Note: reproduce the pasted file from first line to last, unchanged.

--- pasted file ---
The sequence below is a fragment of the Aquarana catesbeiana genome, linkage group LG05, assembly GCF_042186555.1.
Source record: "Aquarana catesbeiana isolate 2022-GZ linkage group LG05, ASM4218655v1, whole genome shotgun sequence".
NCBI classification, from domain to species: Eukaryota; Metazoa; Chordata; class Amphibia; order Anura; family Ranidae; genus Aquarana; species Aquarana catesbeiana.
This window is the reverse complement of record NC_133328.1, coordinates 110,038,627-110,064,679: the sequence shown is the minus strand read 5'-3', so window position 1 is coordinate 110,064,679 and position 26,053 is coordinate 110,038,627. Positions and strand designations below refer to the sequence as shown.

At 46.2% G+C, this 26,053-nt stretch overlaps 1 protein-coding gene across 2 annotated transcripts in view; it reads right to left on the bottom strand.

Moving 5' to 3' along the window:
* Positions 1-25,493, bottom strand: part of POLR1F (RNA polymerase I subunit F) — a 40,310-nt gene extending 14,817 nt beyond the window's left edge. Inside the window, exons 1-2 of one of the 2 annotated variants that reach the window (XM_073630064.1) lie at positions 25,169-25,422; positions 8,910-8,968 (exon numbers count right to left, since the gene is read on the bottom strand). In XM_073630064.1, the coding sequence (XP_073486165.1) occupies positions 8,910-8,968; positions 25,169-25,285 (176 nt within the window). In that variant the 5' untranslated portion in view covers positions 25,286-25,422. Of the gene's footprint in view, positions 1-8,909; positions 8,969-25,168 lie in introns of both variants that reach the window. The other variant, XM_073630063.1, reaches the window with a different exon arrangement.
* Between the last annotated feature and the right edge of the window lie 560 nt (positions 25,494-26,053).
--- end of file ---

The sequence below is a fragment of the Aquarana catesbeiana genome, linkage group LG05, assembly GCF_042186555.1.
Source record: "Aquarana catesbeiana isolate 2022-GZ linkage group LG05, ASM4218655v1, whole genome shotgun sequence".
NCBI classification, from domain to species: Eukaryota; Metazoa; Chordata; class Amphibia; order Anura; family Ranidae; genus Aquarana; species Aquarana catesbeiana.
This window is the reverse complement of record NC_133328.1, coordinates 110,038,627-110,064,679: the sequence shown is the minus strand read 5'-3', so window position 1 is coordinate 110,064,679 and position 26,053 is coordinate 110,038,627. Positions and strand designations below refer to the sequence as shown.

At 46.2% G+C, this 26,053-nt stretch overlaps 1 protein-coding gene across 2 annotated transcripts in view; it reads right to left on the bottom strand.

Moving 5' to 3' along the window:
* Positions 1-25,493, bottom strand: part of POLR1F (RNA polymerase I subunit F) — a 40,310-nt gene extending 14,817 nt beyond the window's left edge. Inside the window, exons 1-2 of one of the 2 annotated variants that reach the window (XM_073630064.1) lie at positions 25,169-25,422; positions 8,910-8,968 (exon numbers count right to left, since the gene is read on the bottom strand). In XM_073630064.1, the coding sequence (XP_073486165.1) occupies positions 8,910-8,968; positions 25,169-25,285 (176 nt within the window). In that variant the 5' untranslated portion in view covers positions 25,286-25,422. Of the gene's footprint in view, positions 1-8,909; positions 8,969-25,168 lie in introns of both variants that reach the window. The other variant, XM_073630063.1, reaches the window with a different exon arrangement.
* Between the last annotated feature and the right edge of the window lie 560 nt (positions 25,494-26,053).